Talking with… NRF Chief Economist Jack Kleinhenz about the outlook for 2013

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It’s that time of the quarter – a multitude of newly-released economic indicators are released and then scoured for hints about the months and year to come. For the retail industry, the initial read on the outlook for 2013 came last week, when the National Retail Federation released its annual sales forecast of 3.4 percent, including online sales growth of between 9 and 12 percent.

Other key government data was released this week, including the latest Conference Board Consumer Confidence Index. The figures show a very cautious consumer with results coming in at 58.6, down from 73.1 in October and at its lowest point since November 2011. Additionally, the Department of Commerce announced that U.S. gross domestic product in the fourth quarter shrank by a 0.1 percent annual rate, down from 3.1 percent in the third quarter. We caught up with NRF Chief Economist Jack Kleinhenz to get the back story on these indicators and how he sees 2013 unfurling for retailers.

Give us some background on lower consumer confidence and the contraction in GDP last quarter. What does this mean for retail?

The announcement on January 30 about the backsliding in GDP in the fourth quarter – on top of lower consumer confidence figures announced the day prior – really is the underpinning for a lot of what we’ll see this year, and also explains a lot about our more moderate forecast for retail sales this year. The flat GDP growth in the fourth quarter hides the fact that households are spending, the housing market is expanding, and businesses are making investments. Consumer spending has been a key factor in the economy. Keep in mind that consumers still need “stuff” for everyday living and so will still buy – they will just buy more moderately this year. Part of this adjustment is due to the 2 percent payroll tax increase that started on January 1 – quite simply, consumers’ take home pay is smaller now than it was in December.

However, in all of this, you can’t underestimate the consumer’s resilience: despite some headwinds, there are also a number of favorable developments. For example, households have reduced their debt burden to the lowest level since the early 2000’s. Less debt means consumers have increased capacity to spend. Additional positive factors: home values are improving, energy prices – while volatile – have actually declined year over year (so, it now costs less at the pump to fill your gas tank or heat your home), and the cost of goods is also lower than it was a year ago. Finally, job growth should continue and actually pick up a bit over 2012 levels.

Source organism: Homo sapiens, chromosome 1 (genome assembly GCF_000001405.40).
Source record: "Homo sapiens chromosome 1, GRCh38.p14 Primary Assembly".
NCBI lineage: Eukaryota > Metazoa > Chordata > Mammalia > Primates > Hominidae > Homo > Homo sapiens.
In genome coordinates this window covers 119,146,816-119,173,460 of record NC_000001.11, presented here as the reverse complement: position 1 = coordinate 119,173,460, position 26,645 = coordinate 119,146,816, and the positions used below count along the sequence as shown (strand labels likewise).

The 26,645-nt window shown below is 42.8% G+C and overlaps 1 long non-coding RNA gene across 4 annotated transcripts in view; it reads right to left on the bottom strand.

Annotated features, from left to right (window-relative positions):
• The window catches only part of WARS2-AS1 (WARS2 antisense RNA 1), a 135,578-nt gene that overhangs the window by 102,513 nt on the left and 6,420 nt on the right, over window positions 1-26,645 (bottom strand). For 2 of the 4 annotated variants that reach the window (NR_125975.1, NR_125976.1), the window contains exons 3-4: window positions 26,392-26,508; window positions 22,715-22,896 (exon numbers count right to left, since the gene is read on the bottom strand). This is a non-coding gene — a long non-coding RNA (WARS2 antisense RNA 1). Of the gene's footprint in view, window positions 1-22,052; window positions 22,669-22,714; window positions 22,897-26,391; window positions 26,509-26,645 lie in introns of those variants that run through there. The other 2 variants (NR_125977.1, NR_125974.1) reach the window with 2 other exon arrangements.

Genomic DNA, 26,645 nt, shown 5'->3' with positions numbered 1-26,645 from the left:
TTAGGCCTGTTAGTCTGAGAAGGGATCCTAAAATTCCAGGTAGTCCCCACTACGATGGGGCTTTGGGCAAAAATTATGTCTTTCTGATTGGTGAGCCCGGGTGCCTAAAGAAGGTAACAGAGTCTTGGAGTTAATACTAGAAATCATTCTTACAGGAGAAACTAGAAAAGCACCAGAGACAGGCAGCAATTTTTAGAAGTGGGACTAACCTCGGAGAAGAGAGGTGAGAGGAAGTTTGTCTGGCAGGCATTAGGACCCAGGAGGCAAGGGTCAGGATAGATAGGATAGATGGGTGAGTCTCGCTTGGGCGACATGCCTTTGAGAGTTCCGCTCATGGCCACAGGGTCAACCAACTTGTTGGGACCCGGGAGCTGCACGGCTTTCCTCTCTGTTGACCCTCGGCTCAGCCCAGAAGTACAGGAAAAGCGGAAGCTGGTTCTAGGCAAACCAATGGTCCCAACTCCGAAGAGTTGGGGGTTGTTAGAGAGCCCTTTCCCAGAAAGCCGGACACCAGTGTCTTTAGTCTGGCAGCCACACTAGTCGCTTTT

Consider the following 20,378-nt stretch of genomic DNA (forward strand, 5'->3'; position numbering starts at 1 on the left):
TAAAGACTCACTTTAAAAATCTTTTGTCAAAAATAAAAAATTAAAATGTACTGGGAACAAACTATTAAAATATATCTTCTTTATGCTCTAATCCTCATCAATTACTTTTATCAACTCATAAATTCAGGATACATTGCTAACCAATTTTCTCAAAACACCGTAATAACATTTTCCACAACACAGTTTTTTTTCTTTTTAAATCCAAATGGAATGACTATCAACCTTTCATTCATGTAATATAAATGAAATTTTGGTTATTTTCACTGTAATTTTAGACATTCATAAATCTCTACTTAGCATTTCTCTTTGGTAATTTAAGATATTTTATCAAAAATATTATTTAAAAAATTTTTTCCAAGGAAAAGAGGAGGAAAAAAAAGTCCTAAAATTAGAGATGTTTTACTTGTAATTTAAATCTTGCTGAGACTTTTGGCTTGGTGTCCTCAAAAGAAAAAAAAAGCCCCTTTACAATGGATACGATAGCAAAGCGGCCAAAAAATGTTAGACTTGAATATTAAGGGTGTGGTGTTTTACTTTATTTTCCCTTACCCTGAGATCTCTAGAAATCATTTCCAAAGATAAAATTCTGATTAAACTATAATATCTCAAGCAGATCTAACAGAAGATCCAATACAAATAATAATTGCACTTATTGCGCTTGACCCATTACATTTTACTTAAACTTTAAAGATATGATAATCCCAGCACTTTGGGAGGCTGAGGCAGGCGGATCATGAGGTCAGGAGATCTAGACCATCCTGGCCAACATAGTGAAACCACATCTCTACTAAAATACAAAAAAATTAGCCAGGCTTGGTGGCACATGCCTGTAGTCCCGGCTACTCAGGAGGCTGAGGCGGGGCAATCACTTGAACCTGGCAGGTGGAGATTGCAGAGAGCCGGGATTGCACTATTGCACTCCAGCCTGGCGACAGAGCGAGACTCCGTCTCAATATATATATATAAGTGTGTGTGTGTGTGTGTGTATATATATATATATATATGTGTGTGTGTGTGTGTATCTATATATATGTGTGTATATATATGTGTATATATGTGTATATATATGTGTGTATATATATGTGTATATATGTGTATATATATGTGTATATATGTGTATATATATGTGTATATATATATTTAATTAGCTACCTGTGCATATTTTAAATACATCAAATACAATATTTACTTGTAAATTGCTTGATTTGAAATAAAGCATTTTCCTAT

What are key factors for retailers to keep in mind regarding the outlook for 2013?

Though it’s too early to know the full impact of the tax hikes on Americans’ spending decisions, we do know many people will look to trade down and shop for price more often because of the changes in their paychecks. Retailers no doubt will feel the reduction in consumers’ disposable income this year, but the good news is that retailers have been adjusting for the last few years for a slower growth in consumer spending. In particular, retailers have been grooming their businesses for the right levels of both inventory and employment – key to weathering economically uncertain times. There’s no silver lining to the recent change in the tax structure – but the evolving economic factors are likely not a shock to retailers since they’ve been adjusting to uncertainty for some years now. As always, retailers have to continue to keep their eye on their price-value equation.

What do you think will have the greatest impact on online consumer spending this year?

Our online retail forecast is largely unchanged, as we expect growth in line with 2012. For online sales specifically, we’re looking at growth this year of between 9 and 12 percent. It will be interesting to see whether consumers will use e-commerce more as they manage to both changing macroeconomics and technology. The greatest impact that I see on online consumer spending this year: income and jobs aside, it has to be consumer use of tablets. Tablet sales continue to grow – there are new models and formats, prices are coming down, and tablets are just that much easier for product research and purchase than smaller screen smartphones. In either case, mobile media is on the rise and consumers are spending more time on these devices.

Any last thoughts in summary?

Consumer sentiment is key. It’s shaped by recent tax policies but also the outlook for income and job growth, and hopefully we’ll see a gradual improvement for both of these factors. It will be a tug of war between consumers’ ability to pay and willingness to buy. It will likely take the first half of the year to get through most of the unknowns around fiscal policy and for consumers to get to a sense of equilibrium vis-à-vis the payroll tax. So the key is to get through about June – during the latter half of the year we should be coming out of these uncertainties and heading into more favorable market winds.

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